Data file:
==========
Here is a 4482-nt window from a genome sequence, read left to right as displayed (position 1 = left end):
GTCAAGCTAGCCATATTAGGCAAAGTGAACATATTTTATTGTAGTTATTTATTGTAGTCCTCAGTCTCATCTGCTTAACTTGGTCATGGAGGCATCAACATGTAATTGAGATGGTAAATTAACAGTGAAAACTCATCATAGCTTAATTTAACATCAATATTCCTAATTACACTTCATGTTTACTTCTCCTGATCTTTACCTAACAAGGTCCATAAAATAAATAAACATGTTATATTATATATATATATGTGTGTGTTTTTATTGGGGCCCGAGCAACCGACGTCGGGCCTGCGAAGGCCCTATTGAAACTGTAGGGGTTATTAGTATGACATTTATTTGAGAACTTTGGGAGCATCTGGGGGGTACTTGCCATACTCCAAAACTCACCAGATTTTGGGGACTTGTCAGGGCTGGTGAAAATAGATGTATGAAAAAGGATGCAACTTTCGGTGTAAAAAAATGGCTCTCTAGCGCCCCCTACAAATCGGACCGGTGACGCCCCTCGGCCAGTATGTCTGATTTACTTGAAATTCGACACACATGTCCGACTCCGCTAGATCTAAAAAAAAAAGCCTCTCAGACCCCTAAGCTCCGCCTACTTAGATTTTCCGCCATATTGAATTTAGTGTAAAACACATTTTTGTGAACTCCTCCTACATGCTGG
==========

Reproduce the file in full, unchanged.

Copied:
Here is a 4482-nt window from a genome sequence, read left to right as displayed (position 1 = left end):
GTCAAGCTAGCCATATTAGGCAAAGTGAACATATTTTATTGTAGTTATTTATTGTAGTCCTCAGTCTCATCTGCTTAACTTGGTCATGGAGGCATCAACATGTAATTGAGATGGTAAATTAACAGTGAAAACTCATCATAGCTTAATTTAACATCAATATTCCTAATTACACTTCATGTTTACTTCTCCTGATCTTTACCTAACAAGGTCCATAAAATAAATAAACATGTTATATTATATATATATATGTGTGTGTTTTTATTGGGGCCCGAGCAACCGACGTCGGGCCTGCGAAGGCCCTATTGAAACTGTAGGGGTTATTAGTATGACATTTATTTGAGAACTTTGGGAGCATCTGGGGGGTACTTGCCATACTCCAAAACTCACCAGATTTTGGGGACTTGTCAGGGCTGGTGAAAATAGATGTATGAAAAAGGATGCAACTTTCGGTGTAAAAAAATGGCTCTCTAGCGCCCCCTACAAATCGGACCGGTGACGCCCCTCGGCCAGTATGTCTGATTTACTTGAAATTCGACACACATGTCCGACTCCGCTAGATCTAAAAAAAAAAGCCTCTCAGACCCCTAAGCTCCGCCTACTTAGATTTTCCGCCATATTGAATTTAGTGTAAAACACATTTTTGTGAACTCCTCCTACATGCTGG